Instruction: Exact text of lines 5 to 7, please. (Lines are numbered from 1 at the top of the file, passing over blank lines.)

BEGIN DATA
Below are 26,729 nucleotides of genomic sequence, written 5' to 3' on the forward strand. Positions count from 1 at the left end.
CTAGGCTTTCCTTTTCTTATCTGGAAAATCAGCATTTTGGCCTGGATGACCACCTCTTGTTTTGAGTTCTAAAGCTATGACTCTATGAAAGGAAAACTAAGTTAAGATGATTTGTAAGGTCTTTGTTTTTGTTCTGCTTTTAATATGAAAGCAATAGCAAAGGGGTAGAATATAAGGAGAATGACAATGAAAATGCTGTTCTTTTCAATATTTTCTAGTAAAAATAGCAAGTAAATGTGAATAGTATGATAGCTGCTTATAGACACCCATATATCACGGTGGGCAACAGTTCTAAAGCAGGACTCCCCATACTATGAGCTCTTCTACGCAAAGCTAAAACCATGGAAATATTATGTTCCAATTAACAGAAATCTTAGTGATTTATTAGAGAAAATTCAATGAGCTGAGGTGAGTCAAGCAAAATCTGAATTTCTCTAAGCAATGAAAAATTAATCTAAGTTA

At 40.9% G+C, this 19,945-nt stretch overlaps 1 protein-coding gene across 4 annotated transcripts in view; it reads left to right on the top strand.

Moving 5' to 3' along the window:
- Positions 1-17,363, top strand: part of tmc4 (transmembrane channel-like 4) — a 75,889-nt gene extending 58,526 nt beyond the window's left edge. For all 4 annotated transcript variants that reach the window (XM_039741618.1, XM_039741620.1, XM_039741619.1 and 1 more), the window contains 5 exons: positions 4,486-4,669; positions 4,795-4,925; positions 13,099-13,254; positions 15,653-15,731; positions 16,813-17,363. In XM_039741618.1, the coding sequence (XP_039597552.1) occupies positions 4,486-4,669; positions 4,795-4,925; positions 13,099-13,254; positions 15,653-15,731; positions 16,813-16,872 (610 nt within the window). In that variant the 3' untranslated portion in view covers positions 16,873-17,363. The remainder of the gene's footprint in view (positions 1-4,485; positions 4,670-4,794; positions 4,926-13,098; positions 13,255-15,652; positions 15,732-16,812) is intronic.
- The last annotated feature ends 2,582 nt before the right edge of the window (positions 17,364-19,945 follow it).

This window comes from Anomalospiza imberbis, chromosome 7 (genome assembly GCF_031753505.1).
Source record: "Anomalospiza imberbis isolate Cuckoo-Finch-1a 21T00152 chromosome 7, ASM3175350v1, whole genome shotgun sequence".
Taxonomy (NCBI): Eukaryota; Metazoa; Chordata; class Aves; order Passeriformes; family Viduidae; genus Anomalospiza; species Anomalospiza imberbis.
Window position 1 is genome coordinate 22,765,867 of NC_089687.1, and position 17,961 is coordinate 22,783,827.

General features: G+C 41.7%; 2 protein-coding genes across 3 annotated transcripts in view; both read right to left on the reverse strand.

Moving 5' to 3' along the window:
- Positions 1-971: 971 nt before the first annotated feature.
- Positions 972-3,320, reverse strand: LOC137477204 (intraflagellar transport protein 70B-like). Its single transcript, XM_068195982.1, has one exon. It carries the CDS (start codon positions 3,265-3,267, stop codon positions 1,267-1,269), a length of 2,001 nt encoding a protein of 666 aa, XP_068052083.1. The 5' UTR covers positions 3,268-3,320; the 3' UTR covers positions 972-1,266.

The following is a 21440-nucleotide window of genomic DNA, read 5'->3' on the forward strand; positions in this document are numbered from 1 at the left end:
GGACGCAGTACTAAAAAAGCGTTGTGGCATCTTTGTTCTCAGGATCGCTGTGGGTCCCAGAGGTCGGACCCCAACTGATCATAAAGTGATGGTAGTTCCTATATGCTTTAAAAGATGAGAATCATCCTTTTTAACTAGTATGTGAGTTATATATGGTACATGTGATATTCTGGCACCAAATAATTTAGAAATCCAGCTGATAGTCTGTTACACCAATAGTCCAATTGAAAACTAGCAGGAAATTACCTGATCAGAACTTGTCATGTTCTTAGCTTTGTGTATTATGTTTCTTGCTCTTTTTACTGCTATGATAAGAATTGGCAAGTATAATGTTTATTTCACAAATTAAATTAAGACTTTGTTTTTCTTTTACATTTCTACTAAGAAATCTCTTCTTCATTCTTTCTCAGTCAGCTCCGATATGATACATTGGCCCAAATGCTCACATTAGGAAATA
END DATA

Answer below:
- Positions 1-17,363, top strand: part of tmc4 (transmembrane channel-like 4) — a 75,889-nt gene extending 58,526 nt beyond the window's left edge. For all 4 annotated transcript variants that reach the window (XM_039741618.1, XM_039741620.1, XM_039741619.1 and 1 more), the window contains 5 exons: positions 4,486-4,669; positions 4,795-4,925; positions 13,099-13,254; positions 15,653-15,731; positions 16,813-17,363. In XM_039741618.1, the coding sequence (XP_039597552.1) occupies positions 4,486-4,669; positions 4,795-4,925; positions 13,099-13,254; positions 15,653-15,731; positions 16,813-16,872 (610 nt within the window). In that variant the 3' untranslated portion in view covers positions 16,873-17,363. The remainder of the gene's footprint in view (positions 1-4,485; positions 4,670-4,794; positions 4,926-13,098; positions 13,255-15,652; positions 15,732-16,812) is intronic.
- The last annotated feature ends 2,582 nt before the right edge of the window (positions 17,364-19,945 follow it).

This window comes from Anomalospiza imberbis, chromosome 7 (genome assembly GCF_031753505.1).